The enzyme activity strongly influences low-molecular activators and inhibitors. For example PEPC is inhibited by malate and activated by glucose-6-phosphate. Moreover, phosphorylation often means switch on or switch off of some metabolic pathways, but in case of PEPC phosphorylation affects kinetic properties and sensitivity to effectors. Dephosphorylation of maize seeds PEPC results in the changed kinetics from hyperbolic to sigmoidal and increased sensitivity to inhibition by malate [9]. The phosphorylated PEPC from many plant species show decreased sensitivity to inhibition by malate but inhibition of tobacco PEPC is not affected by phosphorylation [10]. Final metabolic products or energetically rich compounds such as ATP and GTP often serve as inhibitors of enzymes. In the case of tobacco NADP-ME was found that this enzyme is inhibited by GTP, ATP, and ADP [11].

Not only phosphorylation but also other posttranslational modifications (PTMs) substantially affect enzyme activity. Secreted proteins are often glycosylated; this modification acts primarily on enzyme stability and resistance to proteolysis, less commonly directly on enzyme activity [8]. The detailed examination of enzyme molecules by mass spectrometry and other techniques continues to identify hundreds of distinct PTMs. Multiple PTMs (both enzymatic such as glycosylation, phosphorylation, ubiquitylation, methylation, prenylation, myristoylation, ADP-ribosylation, -SH group modification etc. and non-enzymatic such as glycation, lipooxidation, oxidation, carbamylation, S-nitrosylation etc.) within a single enzyme molecule and their mutual interplay are critical for the regulation of catalytic activity [12].

Enzymes composed of subunits could be regulated by oligomerization state. β-Glucosidase is able to catalyze hydrolysis of inactive ABA glucoside to active hormone, which plays important role in plant response to abiotic stress. Under dehydratation plants enhanced activity of β-glucosidase by aggregation of its molecules [13]. NADP-ME in Nicotiana benthamiana plant organs is present in different oligomers [14].

Important regulation of enzyme activity during stress is synthesis de novo. Increased mRNA for cytosolic NADP-ME was found during viral infection caused by Potato virus Y, strain NTN [15]. Many signal transductions and cascades, which may involve reorganization of cytoskeleton, release of Ca2+ ions, G-proteins, changes in phosphorylation status etc. lead to expression of genes encoding stressrelated proteins [16,17]. Under stress conditions plant cell balances between synthesis de novo and reparation or degradation of damage proteins e.g. through heat shock proteins (HSPs). For example the constitutively expressed HSPs70 are often involved in assisting the folding of de novo synthesized polypeptides and import/translocation of precursor protein, while environmental stress related HSPs70 are more involved in facilitating refolding and proteolytic degradation of non-native proteins [18,19]. Furthermore, HSP70 can increase enzyme activity, such as in the case of NADP-ME [20].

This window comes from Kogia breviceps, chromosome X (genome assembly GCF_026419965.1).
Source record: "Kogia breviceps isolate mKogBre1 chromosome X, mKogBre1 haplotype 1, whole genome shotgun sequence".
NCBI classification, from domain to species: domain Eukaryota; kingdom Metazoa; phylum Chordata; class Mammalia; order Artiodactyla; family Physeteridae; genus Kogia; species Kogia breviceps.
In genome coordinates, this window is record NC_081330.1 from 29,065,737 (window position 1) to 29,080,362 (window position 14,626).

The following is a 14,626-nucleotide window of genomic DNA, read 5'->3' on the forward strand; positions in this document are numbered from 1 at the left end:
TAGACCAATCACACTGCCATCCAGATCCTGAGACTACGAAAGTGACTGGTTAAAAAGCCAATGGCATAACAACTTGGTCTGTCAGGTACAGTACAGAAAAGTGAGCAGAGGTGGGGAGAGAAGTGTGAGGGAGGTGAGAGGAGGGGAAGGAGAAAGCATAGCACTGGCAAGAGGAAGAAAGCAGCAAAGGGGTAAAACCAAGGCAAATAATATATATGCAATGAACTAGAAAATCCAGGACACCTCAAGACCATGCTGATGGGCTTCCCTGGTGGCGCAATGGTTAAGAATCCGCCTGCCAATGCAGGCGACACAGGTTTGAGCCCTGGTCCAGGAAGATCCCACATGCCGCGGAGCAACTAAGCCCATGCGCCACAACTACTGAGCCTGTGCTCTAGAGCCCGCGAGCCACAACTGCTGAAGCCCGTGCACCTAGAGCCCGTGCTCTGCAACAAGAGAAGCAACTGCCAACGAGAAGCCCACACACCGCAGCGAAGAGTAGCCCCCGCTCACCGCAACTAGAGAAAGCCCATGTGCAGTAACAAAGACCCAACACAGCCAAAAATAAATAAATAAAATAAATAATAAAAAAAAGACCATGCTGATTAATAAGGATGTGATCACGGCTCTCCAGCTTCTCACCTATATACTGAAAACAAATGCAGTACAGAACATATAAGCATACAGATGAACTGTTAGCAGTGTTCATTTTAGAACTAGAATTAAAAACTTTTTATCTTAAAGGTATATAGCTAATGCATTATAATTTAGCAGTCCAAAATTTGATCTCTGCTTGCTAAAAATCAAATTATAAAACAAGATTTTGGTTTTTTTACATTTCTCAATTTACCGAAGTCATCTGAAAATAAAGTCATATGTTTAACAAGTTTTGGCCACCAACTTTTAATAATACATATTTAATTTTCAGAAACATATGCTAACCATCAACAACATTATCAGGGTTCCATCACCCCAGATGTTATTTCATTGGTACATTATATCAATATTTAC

The multiple levels of enzyme regulation and its diversity can be the reason of problems in genetic engineering e.g. during manipulating of enzymes levels or during incorporating of enzyme cycles in transgenic plants, such as in the case of production of C4-like photosynthetic pathway (PEPC, NADP-malate dehydrogenase EC 1.1.1. 82, NADPME, and pyruvate, phosphate dikinase EC 2.7.9.1) to C3 plants for example rice or wheat. The photosynthetic productivity in C4 plants is generally about 1.5-2-fold higher than in C3 plants and therefore this manipulation could increase crop productivity [2,21-25]. However the complete transformation of C3 plants to C4 plants with more efficient photosynthesis has not been successfully solved yet, probably due to complex regulation of individual enzymes.